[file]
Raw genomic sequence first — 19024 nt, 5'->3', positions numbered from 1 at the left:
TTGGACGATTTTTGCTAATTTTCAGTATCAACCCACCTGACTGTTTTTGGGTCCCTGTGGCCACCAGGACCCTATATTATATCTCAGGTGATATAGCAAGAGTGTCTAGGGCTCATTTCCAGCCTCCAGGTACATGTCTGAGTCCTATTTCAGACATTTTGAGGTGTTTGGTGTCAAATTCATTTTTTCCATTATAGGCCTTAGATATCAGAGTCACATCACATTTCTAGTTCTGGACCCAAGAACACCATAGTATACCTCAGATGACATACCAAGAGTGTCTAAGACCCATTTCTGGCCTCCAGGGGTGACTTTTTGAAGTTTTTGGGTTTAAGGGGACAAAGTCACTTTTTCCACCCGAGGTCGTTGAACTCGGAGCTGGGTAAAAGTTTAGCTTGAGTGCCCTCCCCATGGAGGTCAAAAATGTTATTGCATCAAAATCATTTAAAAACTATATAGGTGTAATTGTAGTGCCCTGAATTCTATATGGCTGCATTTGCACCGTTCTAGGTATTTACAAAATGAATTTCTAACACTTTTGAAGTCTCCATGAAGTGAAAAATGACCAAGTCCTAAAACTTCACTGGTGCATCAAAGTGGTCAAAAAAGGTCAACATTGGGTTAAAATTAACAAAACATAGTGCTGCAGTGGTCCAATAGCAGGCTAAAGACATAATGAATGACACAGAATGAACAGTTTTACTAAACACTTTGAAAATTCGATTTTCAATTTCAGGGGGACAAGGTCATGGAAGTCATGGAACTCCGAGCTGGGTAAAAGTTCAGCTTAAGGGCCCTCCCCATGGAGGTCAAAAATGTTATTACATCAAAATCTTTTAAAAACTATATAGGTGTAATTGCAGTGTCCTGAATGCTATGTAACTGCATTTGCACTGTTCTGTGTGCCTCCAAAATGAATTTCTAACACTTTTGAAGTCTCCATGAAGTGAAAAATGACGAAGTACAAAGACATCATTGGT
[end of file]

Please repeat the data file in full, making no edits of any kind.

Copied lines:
Raw genomic sequence first — 19024 nt, 5'->3', positions numbered from 1 at the left:
TTGGACGATTTTTGCTAATTTTCAGTATCAACCCACCTGACTGTTTTTGGGTCCCTGTGGCCACCAGGACCCTATATTATATCTCAGGTGATATAGCAAGAGTGTCTAGGGCTCATTTCCAGCCTCCAGGTACATGTCTGAGTCCTATTTCAGACATTTTGAGGTGTTTGGTGTCAAATTCATTTTTTCCATTATAGGCCTTAGATATCAGAGTCACATCACATTTCTAGTTCTGGACCCAAGAACACCATAGTATACCTCAGATGACATACCAAGAGTGTCTAAGACCCATTTCTGGCCTCCAGGGGTGACTTTTTGAAGTTTTTGGGTTTAAGGGGACAAAGTCACTTTTTCCACCCGAGGTCGTTGAACTCGGAGCTGGGTAAAAGTTTAGCTTGAGTGCCCTCCCCATGGAGGTCAAAAATGTTATTGCATCAAAATCATTTAAAAACTATATAGGTGTAATTGTAGTGCCCTGAATTCTATATGGCTGCATTTGCACCGTTCTAGGTATTTACAAAATGAATTTCTAACACTTTTGAAGTCTCCATGAAGTGAAAAATGACCAAGTCCTAAAACTTCACTGGTGCATCAAAGTGGTCAAAAAAGGTCAACATTGGGTTAAAATTAACAAAACATAGTGCTGCAGTGGTCCAATAGCAGGCTAAAGACATAATGAATGACACAGAATGAACAGTTTTACTAAACACTTTGAAAATTCGATTTTCAATTTCAGGGGGACAAGGTCATGGAAGTCATGGAACTCCGAGCTGGGTAAAAGTTCAGCTTAAGGGCCCTCCCCATGGAGGTCAAAAATGTTATTACATCAAAATCTTTTAAAAACTATATAGGTGTAATTGCAGTGTCCTGAATGCTATGTAACTGCATTTGCACTGTTCTGTGTGCCTCCAAAATGAATTTCTAACACTTTTGAAGTCTCCATGAAGTGAAAAATGACGAAGTACAAAGACATCATTGGT